Aren’t we the gals and guys who formulated call number schemes? So how is it that in LC library science materials got tagged with “Z”? If librarians were in charge of this operation wouldn’t it have been easy for them to just make librarianship “A”. It’s not like LC is based on a mnemonic scheme. If it was I could understand library science being “L”. So I have to chalk it up to this profession’s pure low self-esteem factor. Here’s how I imagine it going down at the meeting where they are figuring out what letters to assign to different areas of knowledge:

Guy/Gal in charge of committee: So let’s get started. We have to come up with a different letter code for every possible area of human knowledge.

Bored guy: How long do you think this is going to take?

Guy/Gal in charge: Just ignore him. Let’s start with A. What do you think that should be – and let’s try not to make this too confusing for people.

Smart gal: Maybe it should be something that starts with the letter A – like anthropology.

19th century equivalent of IT guy: C’mon, let’s make it just a little confusing.

Just graduated from LIS Program gal: I have a great idea. Let’s make librarianship A just to remind people how important this profession and our literature is – and we won’t have to walk as far to find it when we need it.

Rest of committee: Intense howling laughter erupts.

Just graduated from LIS Program gal: Damn.

Guy/Gal in charge: Good one, but seriously – I already decided that we’re getting Z.

Cynical gal: Do you seriously think anyone other than a librarian is ever going to look for this crap? And since we do nothing all day but point people to where the other stuff is we’ll have all the time in the world to trudge over to the Zs. And honey, you could use the exercise.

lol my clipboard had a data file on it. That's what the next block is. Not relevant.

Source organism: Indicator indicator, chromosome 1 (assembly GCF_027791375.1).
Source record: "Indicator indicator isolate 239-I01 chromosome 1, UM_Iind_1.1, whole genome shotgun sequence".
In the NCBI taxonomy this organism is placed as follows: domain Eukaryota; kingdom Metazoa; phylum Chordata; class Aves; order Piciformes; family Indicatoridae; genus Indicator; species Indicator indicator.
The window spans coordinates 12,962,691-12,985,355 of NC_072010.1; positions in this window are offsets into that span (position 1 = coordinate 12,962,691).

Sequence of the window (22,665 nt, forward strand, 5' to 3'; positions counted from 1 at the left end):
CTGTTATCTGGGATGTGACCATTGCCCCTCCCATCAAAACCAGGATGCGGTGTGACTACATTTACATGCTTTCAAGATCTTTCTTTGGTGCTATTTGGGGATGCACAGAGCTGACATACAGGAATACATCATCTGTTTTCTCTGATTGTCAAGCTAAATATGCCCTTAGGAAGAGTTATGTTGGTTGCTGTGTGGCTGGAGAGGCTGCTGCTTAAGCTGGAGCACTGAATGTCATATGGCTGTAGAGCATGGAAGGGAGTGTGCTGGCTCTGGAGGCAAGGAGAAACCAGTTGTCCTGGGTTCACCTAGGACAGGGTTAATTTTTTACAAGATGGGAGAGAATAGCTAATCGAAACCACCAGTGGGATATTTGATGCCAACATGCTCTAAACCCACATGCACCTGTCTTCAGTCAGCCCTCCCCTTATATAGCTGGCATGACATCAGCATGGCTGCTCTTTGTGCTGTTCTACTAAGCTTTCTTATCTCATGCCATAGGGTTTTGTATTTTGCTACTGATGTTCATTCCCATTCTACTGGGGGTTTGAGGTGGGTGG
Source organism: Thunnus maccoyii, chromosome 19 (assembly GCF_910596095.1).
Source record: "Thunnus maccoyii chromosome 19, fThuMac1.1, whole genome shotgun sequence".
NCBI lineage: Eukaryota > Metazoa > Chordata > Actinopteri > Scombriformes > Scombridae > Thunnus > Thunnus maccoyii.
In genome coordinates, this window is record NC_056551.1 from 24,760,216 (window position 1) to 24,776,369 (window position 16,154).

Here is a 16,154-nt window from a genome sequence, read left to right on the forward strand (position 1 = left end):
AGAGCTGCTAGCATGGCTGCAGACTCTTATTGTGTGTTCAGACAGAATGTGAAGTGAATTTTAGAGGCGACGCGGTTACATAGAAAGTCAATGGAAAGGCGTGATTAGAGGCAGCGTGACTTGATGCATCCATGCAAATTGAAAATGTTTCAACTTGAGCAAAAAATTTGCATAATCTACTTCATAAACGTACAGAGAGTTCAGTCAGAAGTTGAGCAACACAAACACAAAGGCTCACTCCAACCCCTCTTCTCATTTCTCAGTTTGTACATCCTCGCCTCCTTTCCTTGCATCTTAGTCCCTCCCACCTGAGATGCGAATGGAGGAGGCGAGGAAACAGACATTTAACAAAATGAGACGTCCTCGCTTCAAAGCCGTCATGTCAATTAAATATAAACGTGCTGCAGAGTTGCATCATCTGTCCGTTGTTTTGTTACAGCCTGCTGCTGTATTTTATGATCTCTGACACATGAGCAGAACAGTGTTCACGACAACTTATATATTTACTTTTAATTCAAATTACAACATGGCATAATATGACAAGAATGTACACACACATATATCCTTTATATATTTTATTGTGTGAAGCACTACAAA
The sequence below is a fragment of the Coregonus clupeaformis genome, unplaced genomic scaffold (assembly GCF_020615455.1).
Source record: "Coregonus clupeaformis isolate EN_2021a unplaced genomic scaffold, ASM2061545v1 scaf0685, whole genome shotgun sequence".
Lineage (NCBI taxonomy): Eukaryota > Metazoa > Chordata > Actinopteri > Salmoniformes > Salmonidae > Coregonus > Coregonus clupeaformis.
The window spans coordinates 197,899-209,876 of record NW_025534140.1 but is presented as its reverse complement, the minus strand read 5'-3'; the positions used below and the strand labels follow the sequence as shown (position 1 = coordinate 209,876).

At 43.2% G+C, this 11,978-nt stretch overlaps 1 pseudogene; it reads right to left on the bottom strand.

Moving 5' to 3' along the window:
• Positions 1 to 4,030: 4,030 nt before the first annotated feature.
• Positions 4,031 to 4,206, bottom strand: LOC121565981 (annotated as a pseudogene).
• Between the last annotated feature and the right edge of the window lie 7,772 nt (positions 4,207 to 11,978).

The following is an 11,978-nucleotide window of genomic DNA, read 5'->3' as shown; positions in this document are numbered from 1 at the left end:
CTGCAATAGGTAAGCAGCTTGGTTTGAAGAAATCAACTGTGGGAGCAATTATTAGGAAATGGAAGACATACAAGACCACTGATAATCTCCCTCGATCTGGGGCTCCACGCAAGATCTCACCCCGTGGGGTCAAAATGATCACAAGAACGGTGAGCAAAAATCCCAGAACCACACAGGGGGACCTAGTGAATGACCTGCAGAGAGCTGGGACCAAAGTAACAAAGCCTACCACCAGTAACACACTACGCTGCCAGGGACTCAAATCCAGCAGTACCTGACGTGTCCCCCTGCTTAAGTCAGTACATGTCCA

Bored guy: Z it is.

Guy/Gal in charge: Look, this is taking too long. Let’s just say that A is all that general stuff that we won’t be able to figure out where it belongs anyway.

Everybody else: Fine with us.

Anyway, that’s how I think it happened. Don’t ask me how music got M.

ALA Midwinter Wrap-Up for Academic Librarians

Budgets.

Assessment.

That pretty much sums it up.

Oh yeah – Open Educational Resources. The next big thing.

Academic Research A Painful Process For Students

There’s a certain type of research that most academic librarians would be doing on their own campuses if they had the time and resources. That would be organizing student focus groups or even one-on-one conversations in order to gain better insights into how the students conduct their research. That might allow us to better understand how students approach research assignments and where they are most challenged. Aided by that information we could devise more effective methods of helping our students to develop the skills and confidence needed to conduct effective research. The title of this post tells you we have much work to do.